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Had the north let the South go free or had second Bull run the people of the north stopped supporting the war and a treaty was made I don’t think the CSA would last twenty years.

I support the North for the North's reasons, so what's the difference ?
One difference is that My foundation is not based on a hypothetical.
The U.S. prevailed and My views were the prevailing views, they were the same views held by the North and many in the south at the time. That's just a plain fact.


However I think the only people who had a right to judge what the south did was the south.
Isn't that exactly the same as letting criminals be their own judges ? How do you not judge them for their acts ?
How is "not judging" not the same as complete acceptance ?
 

tenngun

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Good point. How many people does it take to form a civil society?
The first cities were a few hundred or few thousand. I’m thinking the requirement to become a state was twenty thousand.
Was two million enough in 1776 to forms new nation? Was eight million too few?
 

Carbon 6

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Was eight million too few?
Yes, in this case it was, they enslaved almost one person for every free, and they attempted to destroy what at that time was the most free society in the world. Oddly, freedom was not something the leaders of the confederacy wanted people to have. it is immensely hypocritical for them to attempt to make any claim regarding their own freedom.
 

tenngun

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I think the number would be one in three.
But the number of slaves was unimportant, by law they were the legal property of their owners. Law pass in the house and senate. People from non slave states voted on fugitive slave act, and passed it. Then Scotus declared slaves could not be citizens.
Then Lincoln declared a policy preventing slave owners entering new territories, over turning by fiat previously compromises.
Like it or not, stare decisis and established law was on the side of slave owning.
The Missouri compromise would have effectively stopped slavery except to Arizona and New Mexico. But that was set aside with the passing through congress and being signed in to law, by Kansas Nebraska act with the goal of opening these lands for aggressive settlement and development.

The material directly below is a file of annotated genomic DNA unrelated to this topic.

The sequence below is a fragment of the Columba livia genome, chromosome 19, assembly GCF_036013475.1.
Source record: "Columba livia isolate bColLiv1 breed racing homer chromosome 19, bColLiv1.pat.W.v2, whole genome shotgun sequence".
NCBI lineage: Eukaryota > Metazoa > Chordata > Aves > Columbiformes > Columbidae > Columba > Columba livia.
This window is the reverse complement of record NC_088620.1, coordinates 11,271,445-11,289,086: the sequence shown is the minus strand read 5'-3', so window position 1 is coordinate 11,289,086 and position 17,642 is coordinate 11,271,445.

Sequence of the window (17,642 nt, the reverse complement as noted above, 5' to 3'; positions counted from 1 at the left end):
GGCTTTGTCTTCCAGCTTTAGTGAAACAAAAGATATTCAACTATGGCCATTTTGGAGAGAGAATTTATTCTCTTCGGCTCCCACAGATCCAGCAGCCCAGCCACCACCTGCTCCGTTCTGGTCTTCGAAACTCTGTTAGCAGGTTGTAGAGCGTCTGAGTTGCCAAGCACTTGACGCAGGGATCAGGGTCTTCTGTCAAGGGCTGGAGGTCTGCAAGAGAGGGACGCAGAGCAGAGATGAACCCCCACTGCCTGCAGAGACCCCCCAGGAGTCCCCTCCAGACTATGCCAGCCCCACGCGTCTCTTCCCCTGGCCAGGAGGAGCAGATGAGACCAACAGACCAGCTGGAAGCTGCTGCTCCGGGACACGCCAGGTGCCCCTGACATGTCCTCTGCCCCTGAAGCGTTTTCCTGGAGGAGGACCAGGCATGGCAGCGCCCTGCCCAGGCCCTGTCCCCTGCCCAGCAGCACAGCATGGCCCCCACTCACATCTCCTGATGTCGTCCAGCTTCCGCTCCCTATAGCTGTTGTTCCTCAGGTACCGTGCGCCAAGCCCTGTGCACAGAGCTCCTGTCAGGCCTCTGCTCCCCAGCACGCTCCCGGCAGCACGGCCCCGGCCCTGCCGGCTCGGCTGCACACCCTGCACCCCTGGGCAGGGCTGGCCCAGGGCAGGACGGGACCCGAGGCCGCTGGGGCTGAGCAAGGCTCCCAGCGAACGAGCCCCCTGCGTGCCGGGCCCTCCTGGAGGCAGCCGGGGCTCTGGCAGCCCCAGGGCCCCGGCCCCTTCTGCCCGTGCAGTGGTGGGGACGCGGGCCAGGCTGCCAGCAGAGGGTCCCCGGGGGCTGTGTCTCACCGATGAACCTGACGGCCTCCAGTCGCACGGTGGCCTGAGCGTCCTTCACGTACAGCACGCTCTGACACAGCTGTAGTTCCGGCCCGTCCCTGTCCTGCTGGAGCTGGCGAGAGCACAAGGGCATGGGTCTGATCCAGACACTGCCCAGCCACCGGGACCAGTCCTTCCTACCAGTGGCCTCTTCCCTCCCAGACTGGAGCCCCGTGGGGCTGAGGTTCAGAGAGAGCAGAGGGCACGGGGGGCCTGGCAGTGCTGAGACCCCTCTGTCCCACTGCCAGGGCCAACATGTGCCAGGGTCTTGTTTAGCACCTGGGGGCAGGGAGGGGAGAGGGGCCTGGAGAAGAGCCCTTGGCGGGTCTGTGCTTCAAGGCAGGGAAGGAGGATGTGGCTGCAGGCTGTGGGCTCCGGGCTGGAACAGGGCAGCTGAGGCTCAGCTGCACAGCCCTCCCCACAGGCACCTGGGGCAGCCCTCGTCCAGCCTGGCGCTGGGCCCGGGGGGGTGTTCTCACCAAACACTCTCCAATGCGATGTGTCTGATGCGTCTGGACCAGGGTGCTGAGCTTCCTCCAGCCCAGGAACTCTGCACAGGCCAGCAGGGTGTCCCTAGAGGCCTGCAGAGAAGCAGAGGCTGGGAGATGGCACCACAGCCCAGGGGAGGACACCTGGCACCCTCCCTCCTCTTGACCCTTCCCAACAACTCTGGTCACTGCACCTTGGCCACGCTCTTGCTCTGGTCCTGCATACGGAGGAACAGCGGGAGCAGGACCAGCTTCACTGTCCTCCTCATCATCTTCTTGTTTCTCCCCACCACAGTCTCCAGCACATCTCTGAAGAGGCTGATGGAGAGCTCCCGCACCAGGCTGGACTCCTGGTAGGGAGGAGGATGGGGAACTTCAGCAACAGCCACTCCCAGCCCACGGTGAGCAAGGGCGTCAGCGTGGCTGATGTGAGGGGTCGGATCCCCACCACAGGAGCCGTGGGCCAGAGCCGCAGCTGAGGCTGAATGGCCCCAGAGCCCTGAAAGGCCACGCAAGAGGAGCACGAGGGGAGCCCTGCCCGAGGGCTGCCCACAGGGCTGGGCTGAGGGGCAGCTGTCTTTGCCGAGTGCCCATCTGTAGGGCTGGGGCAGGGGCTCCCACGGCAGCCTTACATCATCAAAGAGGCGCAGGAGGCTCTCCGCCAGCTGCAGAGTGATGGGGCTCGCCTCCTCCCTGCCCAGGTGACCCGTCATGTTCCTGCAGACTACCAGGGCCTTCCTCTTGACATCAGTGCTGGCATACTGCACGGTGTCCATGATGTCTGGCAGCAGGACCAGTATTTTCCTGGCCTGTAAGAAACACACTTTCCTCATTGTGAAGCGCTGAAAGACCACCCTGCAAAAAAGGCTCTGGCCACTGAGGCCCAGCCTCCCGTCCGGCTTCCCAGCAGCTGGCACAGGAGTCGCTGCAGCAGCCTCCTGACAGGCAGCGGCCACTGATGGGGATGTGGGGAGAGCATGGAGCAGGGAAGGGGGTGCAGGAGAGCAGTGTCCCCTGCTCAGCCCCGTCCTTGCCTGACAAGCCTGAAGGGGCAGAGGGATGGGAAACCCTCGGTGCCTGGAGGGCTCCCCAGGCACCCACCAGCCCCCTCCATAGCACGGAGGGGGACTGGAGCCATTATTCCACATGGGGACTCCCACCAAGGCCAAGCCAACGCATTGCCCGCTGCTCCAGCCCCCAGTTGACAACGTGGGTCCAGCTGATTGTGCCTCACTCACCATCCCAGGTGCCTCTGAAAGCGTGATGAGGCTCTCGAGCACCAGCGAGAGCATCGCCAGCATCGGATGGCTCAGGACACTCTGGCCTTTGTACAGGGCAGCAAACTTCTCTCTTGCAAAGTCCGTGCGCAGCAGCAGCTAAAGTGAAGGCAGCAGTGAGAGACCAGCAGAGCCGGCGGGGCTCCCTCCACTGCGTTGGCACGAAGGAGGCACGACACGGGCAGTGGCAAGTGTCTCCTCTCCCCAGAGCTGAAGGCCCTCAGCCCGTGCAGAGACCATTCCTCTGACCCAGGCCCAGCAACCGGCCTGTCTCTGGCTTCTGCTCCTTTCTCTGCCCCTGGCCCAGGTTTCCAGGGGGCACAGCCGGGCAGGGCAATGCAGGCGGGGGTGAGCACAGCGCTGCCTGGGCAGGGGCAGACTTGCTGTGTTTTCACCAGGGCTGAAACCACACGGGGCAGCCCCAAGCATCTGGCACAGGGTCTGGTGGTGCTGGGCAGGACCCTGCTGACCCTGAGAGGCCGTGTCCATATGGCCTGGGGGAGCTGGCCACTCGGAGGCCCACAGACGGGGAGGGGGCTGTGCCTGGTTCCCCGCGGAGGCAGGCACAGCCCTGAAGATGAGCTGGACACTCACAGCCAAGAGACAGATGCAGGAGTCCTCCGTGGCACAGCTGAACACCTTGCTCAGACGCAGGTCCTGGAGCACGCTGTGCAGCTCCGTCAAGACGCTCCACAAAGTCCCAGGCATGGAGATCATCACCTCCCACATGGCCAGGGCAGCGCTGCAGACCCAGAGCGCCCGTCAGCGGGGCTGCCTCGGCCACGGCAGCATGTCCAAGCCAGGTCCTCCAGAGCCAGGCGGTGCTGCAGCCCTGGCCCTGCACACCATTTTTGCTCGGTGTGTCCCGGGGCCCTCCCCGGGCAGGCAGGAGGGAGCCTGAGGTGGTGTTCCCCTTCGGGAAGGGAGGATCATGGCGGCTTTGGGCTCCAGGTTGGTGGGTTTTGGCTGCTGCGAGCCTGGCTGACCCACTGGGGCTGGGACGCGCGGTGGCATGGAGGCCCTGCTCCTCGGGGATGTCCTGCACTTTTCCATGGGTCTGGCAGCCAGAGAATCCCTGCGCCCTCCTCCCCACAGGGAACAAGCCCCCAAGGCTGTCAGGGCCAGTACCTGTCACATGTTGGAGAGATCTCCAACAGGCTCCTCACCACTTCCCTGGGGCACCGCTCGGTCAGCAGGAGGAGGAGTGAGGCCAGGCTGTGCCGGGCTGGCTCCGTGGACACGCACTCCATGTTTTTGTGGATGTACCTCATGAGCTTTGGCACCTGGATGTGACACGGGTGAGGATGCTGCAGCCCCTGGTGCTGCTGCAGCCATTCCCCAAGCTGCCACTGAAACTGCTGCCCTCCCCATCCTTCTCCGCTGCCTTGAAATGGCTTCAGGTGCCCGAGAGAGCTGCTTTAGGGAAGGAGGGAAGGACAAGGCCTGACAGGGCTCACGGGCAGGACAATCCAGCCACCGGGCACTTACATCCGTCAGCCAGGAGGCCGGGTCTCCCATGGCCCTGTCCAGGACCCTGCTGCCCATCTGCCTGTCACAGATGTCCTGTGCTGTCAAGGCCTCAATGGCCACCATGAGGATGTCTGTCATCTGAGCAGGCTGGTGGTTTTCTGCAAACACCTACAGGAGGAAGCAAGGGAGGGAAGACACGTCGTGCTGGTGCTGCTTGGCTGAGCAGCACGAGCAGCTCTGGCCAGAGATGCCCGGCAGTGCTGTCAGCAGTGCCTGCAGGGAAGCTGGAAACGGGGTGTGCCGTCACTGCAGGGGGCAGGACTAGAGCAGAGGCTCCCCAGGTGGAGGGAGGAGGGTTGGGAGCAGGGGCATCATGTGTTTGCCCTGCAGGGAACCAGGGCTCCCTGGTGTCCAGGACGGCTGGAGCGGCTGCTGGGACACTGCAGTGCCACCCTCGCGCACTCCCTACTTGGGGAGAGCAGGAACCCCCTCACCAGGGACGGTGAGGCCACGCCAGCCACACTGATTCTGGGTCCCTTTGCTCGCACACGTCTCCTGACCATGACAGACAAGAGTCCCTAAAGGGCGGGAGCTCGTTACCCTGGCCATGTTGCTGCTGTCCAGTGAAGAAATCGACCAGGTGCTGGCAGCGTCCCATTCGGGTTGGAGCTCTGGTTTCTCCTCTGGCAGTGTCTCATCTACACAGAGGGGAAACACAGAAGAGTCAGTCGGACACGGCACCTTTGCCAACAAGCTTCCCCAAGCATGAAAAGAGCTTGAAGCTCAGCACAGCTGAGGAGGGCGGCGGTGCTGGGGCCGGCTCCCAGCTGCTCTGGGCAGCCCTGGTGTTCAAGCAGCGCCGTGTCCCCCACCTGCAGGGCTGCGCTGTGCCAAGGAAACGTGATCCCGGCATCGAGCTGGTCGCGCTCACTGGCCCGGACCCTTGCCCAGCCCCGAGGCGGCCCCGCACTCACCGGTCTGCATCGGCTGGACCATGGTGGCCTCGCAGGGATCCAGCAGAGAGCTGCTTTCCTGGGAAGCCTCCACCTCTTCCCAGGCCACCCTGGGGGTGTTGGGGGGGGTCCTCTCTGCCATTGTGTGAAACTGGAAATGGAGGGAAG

And Lincoln ran on a platform that said everybody in the country was welcome to settle inthe west and bring any and all of their wealth... except a little less then four hundred thousand Americans who had wealth Lincoln didn’t approve of.
 
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Carbon 6

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I think the number would be one in three.
I think you are thinking of the number of owners, But the difference is trivial.


But the number of slaves was unimportant, by law they were the legal property of their owners.
How can it be "unimportant" when the fear of changing the law was a factor in secession ? The number is also important because the south wanted to expand slavery to western states, But northern and western states didn't want slavery.
Unimportant ? what's in your pipe Tenn ?

Then Lincoln declared a policy preventing slave owners entering new territories, over turning by fiat previously compromises.
Are you talking about the Emancipation Proclamation, which declared that as of January 1, 1863, all slaves in the states currently engaged in rebellion against the Union “shall be then, thenceforward, and forever free.” ?

Like it or not, stare decisis and established law was on the side of slave owning.
I guess the south didn't like it. the prospect of the law being legally changed forced them to war, and after Jan 1, 1863 they were in violation of the law.

except a little less then four hundred thousand Americans who had wealth Lincoln didn’t approve of.
That's a lot to pin on one man's shoulders, I'd say the majority of Americans felt slavery should be abolished, because once it happened it was never again challenged. Even if people were apathetic, that doesn't mean supported slavery.
 

Straekat

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Just to be clear as my statement seems to be misconstrued.
Riding a motorcycle with out an helmet and protective clothing is stupid. As is drinking too heavy or trying to live on a diet of doughnuts and Mac and cheese.
However I will strongly protect your right to be stupid. I will defend your right to the end.